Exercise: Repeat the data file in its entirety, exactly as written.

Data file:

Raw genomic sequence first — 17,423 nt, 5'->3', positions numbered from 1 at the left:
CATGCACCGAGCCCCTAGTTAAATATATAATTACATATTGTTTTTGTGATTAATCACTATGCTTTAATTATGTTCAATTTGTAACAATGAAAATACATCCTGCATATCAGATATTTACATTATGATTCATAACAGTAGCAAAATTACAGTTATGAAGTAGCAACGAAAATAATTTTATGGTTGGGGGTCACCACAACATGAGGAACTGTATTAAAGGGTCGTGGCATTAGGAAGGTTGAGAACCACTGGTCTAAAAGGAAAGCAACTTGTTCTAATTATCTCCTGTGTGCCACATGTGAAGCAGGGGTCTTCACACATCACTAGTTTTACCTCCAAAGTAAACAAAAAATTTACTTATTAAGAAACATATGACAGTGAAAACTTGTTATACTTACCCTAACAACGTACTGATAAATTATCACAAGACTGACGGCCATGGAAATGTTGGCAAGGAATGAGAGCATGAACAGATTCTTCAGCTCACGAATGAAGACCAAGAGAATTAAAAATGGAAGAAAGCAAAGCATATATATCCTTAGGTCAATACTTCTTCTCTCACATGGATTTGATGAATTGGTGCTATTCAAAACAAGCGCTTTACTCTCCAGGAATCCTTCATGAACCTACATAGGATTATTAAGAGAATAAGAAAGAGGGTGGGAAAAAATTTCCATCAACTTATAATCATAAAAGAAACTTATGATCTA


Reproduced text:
Raw genomic sequence first — 17,423 nt, 5'->3', positions numbered from 1 at the left:
CATGCACCGAGCCCCTAGTTAAATATATAATTACATATTGTTTTTGTGATTAATCACTATGCTTTAATTATGTTCAATTTGTAACAATGAAAATACATCCTGCATATCAGATATTTACATTATGATTCATAACAGTAGCAAAATTACAGTTATGAAGTAGCAACGAAAATAATTTTATGGTTGGGGGTCACCACAACATGAGGAACTGTATTAAAGGGTCGTGGCATTAGGAAGGTTGAGAACCACTGGTCTAAAAGGAAAGCAACTTGTTCTAATTATCTCCTGTGTGCCACATGTGAAGCAGGGGTCTTCACACATCACTAGTTTTACCTCCAAAGTAAACAAAAAATTTACTTATTAAGAAACATATGACAGTGAAAACTTGTTATACTTACCCTAACAACGTACTGATAAATTATCACAAGACTGACGGCCATGGAAATGTTGGCAAGGAATGAGAGCATGAACAGATTCTTCAGCTCACGAATGAAGACCAAGAGAATTAAAAATGGAAGAAAGCAAAGCATATATATCCTTAGGTCAATACTTCTTCTCTCACATGGATTTGATGAATTGGTGCTATTCAAAACAAGCGCTTTACTCTCCAGGAATCCTTCATGAACCTACATAGGATTATTAAGAGAATAAGAAAGAGGGTGGGAAAAAATTTCCATCAACTTATAATCATAAAAGAAACTTATGATCTA